Protester Guide: How to Defend Against Police Surveillance

Monday, June 8, 2020
The right to protest is a fundamental human right guaranteed by the U.S. Constitution and the First Amendment. As the nation takes to the streets to protest the police killings of George Floyd, Breonna Taylor, and countless other Black lives, it is important to protect your digital safety. The following are basic tips to protect your privacy before, during, and after a protest. Protecting your privacy will help keep yourself, your information, and other protesters safe, as well as get your message out. 
  • Fully encrypt the data on your phone. If your device is confiscated by police, or if it is lost or stolen, full-disk encryption can help protect the information on your phone. If you have an iPhone and you have a strong password (6-12 random digits), your phone is encrypted. If you have an Android phone, open your “Security” settings and select “Encrypt phone”. The stronger your password, the harder it is for police to get into your phone. 
  • Turn off Face ID and Touch ID. Face ID and Touch ID make it easier for officers to physically force you to unlock your device with your face or fingerprint and see information about yourself, your family, and the people that you care about.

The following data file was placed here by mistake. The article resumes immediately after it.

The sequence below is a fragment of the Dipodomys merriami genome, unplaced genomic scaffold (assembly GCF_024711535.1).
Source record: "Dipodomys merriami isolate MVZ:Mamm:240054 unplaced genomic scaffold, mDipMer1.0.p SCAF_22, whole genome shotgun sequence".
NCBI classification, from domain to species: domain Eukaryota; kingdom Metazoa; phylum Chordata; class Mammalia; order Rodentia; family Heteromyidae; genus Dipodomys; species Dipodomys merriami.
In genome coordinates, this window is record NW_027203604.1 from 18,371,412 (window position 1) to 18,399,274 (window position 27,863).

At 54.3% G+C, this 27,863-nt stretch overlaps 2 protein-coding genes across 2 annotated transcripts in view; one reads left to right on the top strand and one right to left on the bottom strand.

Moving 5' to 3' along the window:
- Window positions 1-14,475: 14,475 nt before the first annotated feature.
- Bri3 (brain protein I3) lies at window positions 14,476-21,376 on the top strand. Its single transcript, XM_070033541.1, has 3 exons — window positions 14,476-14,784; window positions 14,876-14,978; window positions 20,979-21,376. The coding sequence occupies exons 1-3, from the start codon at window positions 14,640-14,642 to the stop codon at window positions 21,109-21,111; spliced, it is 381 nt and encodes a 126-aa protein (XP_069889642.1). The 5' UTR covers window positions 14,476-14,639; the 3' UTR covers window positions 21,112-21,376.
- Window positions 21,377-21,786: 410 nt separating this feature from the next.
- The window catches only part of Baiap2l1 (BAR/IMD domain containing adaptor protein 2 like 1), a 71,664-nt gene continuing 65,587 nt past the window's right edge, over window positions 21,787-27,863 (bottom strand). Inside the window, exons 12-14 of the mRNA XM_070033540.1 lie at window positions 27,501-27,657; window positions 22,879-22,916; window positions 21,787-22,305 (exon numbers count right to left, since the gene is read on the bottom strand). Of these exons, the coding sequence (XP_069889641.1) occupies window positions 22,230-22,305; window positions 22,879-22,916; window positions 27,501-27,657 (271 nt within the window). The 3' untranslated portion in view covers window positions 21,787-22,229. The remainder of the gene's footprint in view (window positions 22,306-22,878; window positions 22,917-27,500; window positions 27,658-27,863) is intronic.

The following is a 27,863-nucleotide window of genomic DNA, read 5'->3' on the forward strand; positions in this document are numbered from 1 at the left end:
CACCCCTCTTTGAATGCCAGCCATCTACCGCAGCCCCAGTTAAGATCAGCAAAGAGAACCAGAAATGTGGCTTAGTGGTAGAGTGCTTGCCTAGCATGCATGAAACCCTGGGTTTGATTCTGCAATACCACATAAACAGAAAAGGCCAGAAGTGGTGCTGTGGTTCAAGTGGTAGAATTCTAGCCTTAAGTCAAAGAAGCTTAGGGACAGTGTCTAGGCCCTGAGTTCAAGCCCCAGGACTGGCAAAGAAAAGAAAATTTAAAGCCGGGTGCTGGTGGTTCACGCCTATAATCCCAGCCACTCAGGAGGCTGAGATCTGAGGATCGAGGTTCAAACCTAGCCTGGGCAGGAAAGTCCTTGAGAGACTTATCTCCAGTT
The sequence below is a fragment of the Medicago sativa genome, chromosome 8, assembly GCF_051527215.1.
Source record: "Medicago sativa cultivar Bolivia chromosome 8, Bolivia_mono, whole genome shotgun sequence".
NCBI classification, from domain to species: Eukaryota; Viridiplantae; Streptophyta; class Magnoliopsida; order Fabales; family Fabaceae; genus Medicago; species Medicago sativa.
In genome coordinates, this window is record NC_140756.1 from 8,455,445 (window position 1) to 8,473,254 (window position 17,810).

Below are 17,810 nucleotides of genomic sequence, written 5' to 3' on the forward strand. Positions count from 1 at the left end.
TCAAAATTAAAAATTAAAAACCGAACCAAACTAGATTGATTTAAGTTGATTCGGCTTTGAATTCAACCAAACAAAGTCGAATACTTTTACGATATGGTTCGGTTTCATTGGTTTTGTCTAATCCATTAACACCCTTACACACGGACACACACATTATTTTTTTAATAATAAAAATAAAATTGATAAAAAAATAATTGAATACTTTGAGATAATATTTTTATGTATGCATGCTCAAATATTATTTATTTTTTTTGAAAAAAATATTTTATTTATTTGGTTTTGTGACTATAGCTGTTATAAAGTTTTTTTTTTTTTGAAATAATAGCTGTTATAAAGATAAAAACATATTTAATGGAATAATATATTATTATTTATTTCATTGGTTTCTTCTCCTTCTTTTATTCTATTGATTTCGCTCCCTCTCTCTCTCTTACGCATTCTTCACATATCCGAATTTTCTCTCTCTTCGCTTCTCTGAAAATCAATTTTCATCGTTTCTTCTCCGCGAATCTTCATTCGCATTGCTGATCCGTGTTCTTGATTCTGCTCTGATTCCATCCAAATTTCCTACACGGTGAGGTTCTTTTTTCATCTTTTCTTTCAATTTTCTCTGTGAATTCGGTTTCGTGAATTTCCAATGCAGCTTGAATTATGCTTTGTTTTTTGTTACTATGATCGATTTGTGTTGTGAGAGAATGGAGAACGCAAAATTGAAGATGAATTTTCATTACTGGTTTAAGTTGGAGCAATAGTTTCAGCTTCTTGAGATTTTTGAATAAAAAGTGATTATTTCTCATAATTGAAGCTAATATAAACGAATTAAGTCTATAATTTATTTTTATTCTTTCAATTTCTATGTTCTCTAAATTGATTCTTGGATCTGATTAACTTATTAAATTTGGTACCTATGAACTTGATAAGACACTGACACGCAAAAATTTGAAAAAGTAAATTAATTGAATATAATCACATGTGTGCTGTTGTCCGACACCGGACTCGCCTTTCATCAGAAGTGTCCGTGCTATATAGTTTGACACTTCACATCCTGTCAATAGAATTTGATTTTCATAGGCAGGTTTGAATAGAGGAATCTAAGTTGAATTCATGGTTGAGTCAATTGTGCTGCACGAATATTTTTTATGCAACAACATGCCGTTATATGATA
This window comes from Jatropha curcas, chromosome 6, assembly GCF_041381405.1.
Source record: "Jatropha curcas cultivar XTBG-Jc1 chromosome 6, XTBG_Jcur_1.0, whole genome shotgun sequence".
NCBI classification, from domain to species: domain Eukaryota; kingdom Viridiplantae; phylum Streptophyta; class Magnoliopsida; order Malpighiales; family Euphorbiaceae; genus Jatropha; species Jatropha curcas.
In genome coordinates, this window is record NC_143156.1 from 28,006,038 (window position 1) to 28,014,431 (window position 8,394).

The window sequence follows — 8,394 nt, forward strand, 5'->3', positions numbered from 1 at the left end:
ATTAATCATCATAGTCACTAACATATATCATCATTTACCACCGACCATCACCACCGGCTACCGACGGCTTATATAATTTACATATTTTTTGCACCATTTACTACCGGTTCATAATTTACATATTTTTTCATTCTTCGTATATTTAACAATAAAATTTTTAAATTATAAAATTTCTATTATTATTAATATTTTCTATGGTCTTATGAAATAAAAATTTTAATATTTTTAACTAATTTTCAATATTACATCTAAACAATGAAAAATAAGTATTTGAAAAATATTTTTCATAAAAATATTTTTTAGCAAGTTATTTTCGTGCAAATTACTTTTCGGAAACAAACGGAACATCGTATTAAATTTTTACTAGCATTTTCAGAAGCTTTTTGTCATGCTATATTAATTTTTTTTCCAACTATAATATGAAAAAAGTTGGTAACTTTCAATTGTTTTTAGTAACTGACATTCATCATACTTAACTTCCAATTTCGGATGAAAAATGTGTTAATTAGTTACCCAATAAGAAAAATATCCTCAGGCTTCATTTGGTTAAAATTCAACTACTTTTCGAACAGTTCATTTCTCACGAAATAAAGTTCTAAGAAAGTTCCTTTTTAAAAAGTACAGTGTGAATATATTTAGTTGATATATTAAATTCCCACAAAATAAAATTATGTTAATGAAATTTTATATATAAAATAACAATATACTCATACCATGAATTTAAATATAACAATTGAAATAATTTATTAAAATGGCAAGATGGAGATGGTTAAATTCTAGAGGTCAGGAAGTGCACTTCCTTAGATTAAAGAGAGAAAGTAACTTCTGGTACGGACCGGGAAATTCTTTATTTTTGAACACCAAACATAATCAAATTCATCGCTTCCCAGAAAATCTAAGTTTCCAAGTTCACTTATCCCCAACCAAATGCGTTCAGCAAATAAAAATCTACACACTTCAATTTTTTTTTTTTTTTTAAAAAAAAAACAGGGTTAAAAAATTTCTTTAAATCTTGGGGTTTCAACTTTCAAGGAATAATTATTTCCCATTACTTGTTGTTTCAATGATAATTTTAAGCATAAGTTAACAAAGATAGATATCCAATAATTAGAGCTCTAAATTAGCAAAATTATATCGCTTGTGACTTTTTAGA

• Put your phone on airplane mode. Airplane mode ensures that your device will not be transmitting signals while you are protesting and prevents your location from being tracked. Enabling airplane mode when you are not communicating reduces the amount of radio signals transmitted, and the chance that you will be tracked. 
  • Wear a face mask + sunglasses. Face masks and sunglasses not only guard against airborne illnesses, but also make it more difficult for police to identify you using facial recognition technology. 
  • Leave your car at home. Police are using automated license plate readers (ALPRs) to track protestors. If you can, riding a bicycle or walking to the protest will help you avoid being tracked. 
  • Be mindful of posting photos and videos of other protesters. If you post photos or videos online where protesters’ faces, tattoos, or unique clothing are identifiable, police may track them down, arrest, or harass them. Obscure unique identifiers and the faces of anyone who has their eyes or mouth visible in photos. If live streaming, avoid capturing faces and be mindful of what you post. 
  • Scrub metadata from your photos. Metadata allow police to figure out the exact time and location a photo was taken, the model of the device the photo was taken on, and even your name. Transfer the photo to your computer and take a screenshot. Post the screenshot, not the original photo. 
  • Back up your data. If the police take away your phone, you may not get it back easily. Back up your data regularly and store that backup in a safe place. 

Use these tips to defend yourself against police surveillance and exercise your right to protest.